Iowa Ag Secretary Patty Judge says Iowa farmers and the state of Iowa have spent over $360 million in the past 30 years to reduce soil erosion from farm fields. Judge estimates those efforts have stopped 18 million tons of fertile top soil from escaping farm fields and entering waterways. Judge says 18 million tons of soil would provide a six-inch layer of soil over 20,000 football fields — and could cover all four lanes of an interstate highway stretching from California to New York. The state has put up $180 million over the past 30 years for installing field terraces, planting grass along waterways and other soil-control measures. Iowa farmers who’ve gotten the grants have matched that and in some instances spent more than the required match. Judge says it’s important to remember that waterways do not respect state boundaries. Last week, Judge attended a meeting in St. Louis to discuss the “hypoxia” in the Gulf of Mexico — a”dead zone” that many blame on farm chemical runoff that comes down the Mississippi River. Judge has been attending these official meetings for five years, and she says participants have stopped the finger-pointing and are ready to take action. She has volunteered to head a task force of representatives from Iowa, Illinois, Minnesota, Wisconsin and Missouri to devise solutions.
Hooked on e-mail? Do you go into internet withdrawal when you can’t Google or Yahoo at will? There’s a new way to get on the ‘net. Brandon Kusenda works at Neo Computers in Iowa City and helps clients set up a wireless internet connection. A lot of campuses and some businesses have wireless local-area networks, many of them free of charge, and you can make one at home as long as you have a high-speed cable internet service. He says it’s quick and handy. Kusenda says “wireless is definitely the future” and with big cities like New York and Chicago blanketed with wireless connection service, some free and some not, he thinks it’s “definitely where it’s going.” Just as a wireless phone can let your conversations be overheard, however, a wireless computer connection also carries hazards. He says there are security issues because the device will let anyone with a wireless “card” in their computer connect, unless you set up security for your network. Wireless networks have exploded in popularity in urban areas, and there’s a brand-new one for travelers at the Des Moines International Airport. The Des Moines International Airport has gone “wireless,” and the terminal’s a “hot spot.” Airport spokesman Roy Criss explains the airport has installed technology to let carriers of computer technology get on internet without cables or wires to connect them. Folks can bring their laptops and Palm Pilots and not have to hook up to hardware to get on the Internet while they’re waiting for a flight. Dozens of airports around the nation offer such “wi-fi” connections, and Des Moines has the service for both travelers and the airport’s own administration and businesses with offices in the terminal. Like a call on an airport pay phone, however, you’ll pay a toll. Logging on to wireless internet at the Des Moines airport will cost you $3.95 an hour, $10 a day, or $39.95 a month. Other wireless access locations in the state include the Sheraton Hotel in Iowa City, a Holiday Inn in Cedar Falls, and at least three bars in Des Moines including “Miss Kitty’s Dance Hall and Cyber Saloon.” ISU and the University of Iowa have wireless access on campus and the University of Northern Iowa’s working on installing the so-called wi-fi service.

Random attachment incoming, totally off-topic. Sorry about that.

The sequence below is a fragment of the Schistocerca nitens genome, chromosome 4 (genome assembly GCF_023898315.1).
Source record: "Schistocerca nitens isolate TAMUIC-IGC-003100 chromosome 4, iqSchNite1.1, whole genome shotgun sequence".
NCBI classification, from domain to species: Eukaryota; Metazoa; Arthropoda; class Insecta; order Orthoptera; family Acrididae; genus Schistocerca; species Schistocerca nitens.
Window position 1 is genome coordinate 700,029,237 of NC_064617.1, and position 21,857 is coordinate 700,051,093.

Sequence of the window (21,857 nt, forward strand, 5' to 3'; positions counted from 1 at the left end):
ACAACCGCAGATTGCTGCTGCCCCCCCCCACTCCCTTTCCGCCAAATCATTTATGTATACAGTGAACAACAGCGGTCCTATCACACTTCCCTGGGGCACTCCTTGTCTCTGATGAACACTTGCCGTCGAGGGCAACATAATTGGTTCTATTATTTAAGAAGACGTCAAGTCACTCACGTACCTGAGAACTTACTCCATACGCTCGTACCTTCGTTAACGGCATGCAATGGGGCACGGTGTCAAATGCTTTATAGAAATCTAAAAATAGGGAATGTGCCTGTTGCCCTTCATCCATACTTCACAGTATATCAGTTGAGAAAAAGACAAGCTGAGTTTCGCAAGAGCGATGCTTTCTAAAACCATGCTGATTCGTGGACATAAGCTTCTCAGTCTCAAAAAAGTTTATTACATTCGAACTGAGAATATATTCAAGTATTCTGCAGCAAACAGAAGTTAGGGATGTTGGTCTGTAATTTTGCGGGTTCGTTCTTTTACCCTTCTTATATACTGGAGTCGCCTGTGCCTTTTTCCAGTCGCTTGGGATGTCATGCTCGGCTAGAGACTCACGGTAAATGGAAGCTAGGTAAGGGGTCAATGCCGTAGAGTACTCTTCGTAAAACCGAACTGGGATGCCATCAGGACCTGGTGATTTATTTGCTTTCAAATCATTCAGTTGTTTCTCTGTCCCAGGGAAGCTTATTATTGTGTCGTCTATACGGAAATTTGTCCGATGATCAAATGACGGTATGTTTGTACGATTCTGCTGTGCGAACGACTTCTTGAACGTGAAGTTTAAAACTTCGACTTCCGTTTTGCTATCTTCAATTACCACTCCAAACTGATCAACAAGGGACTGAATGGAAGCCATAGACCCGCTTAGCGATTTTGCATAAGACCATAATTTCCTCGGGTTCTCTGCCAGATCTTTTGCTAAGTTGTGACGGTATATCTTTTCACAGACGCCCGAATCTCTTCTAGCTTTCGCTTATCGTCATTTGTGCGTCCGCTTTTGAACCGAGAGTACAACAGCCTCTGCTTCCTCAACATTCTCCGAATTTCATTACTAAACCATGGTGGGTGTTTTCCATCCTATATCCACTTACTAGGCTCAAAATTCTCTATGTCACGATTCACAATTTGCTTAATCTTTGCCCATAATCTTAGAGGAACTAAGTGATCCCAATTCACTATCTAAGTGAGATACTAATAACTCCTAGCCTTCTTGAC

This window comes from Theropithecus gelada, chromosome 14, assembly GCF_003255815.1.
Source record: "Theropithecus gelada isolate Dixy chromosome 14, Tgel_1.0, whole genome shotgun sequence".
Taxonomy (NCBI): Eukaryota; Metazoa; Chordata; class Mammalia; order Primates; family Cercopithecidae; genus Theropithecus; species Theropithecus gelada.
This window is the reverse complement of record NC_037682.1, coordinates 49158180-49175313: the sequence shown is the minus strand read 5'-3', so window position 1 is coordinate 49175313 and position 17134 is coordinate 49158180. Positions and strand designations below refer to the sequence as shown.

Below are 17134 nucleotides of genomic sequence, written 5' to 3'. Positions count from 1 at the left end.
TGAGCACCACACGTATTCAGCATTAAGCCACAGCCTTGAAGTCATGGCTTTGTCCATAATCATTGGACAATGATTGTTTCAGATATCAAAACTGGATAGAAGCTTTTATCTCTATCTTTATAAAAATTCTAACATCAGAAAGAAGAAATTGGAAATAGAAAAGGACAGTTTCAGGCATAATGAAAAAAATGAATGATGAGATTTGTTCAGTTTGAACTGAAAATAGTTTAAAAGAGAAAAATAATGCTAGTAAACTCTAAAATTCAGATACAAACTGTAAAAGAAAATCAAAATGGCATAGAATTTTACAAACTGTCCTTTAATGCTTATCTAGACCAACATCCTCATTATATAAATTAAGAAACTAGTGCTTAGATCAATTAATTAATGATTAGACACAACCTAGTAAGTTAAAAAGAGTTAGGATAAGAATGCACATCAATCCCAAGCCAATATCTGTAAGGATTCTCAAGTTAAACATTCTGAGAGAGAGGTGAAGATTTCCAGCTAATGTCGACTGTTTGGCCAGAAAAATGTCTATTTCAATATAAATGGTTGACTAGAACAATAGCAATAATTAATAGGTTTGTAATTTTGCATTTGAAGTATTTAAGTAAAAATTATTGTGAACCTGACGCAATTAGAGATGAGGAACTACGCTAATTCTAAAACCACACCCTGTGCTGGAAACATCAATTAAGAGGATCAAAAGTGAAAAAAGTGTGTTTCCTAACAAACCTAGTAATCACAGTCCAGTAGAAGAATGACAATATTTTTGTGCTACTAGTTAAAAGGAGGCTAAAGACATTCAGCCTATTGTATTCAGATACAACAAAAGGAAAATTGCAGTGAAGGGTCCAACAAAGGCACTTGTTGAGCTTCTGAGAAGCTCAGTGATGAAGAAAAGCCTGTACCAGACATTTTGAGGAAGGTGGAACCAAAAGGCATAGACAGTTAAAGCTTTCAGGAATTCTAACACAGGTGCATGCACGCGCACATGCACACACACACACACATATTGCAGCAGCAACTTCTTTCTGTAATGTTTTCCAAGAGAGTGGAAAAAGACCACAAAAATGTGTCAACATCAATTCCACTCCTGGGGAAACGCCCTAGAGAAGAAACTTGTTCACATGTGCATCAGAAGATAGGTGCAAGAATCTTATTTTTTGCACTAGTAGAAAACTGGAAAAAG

The Iowa State Cyclones need a victory at Missouri tomorrow to avoid a winless Big-12 season. The Cyclones are 2-9 and meet a Tiger team looking for its eighth victory. Iowa State coach Dan McCarney says Missouri’s quarterback is one of the best in the country, and it’s easy to see why they’re winning when you review the films. McCarney says the Cyclones would love to finish on a positive note. McCarney says “we’re not going in there making any apologies or excuses. We’re going in there to try to win this football game.”The UNI Panthers open the 1-AA national playoffs at home against Montana State. Panther coach Mark Farley says they would love to have a large crowd but with the students on break that’s not as likely. Farley says it will affect the crowd size. Farley says there’s a lot of excitement in the community about the game, and those who come to the UNI-Dome “will see a championship game.” Farley says the one-and-done format of the playoffs is exciting. Farley says from here on out, the games should be fun to watch.
The Iowa State Cyclones need a victory at Missouri tomorrow to avoid a winless Big-12 season. The Cyclones are 2-9 and meet a Tiger team looking for its eighth victory. Iowa State coach Dan McCarney says Missouri’s quarterback is one of the best in the country, and it’s easy to see why they’re winning when you review the films. McCarney says the Cyclones would love to finish on a positive note. McCarney says “we’re not going in there making any apologies or excuses. We’re going in there to try to win this football game.”
Wartburg is at Linfield of Oregon in the second round of the division-three national playoffs. The Knights will be looking to avenge a 52-15 playoff loss at Linfield a year ago. Wartburg coach Rick Willis says being back in the same place will hopefully work to his team’s advantage and his team is determined to put on a better performance than it did last time they were at Linfield. Willis says while Linfield is known for its passing attack, they will keep you honest with the run. Willis says they have a good mix of running and passing plays and it will be important for Wartburg’s defense to try to shut something down to make Linfield “one-dimensional.”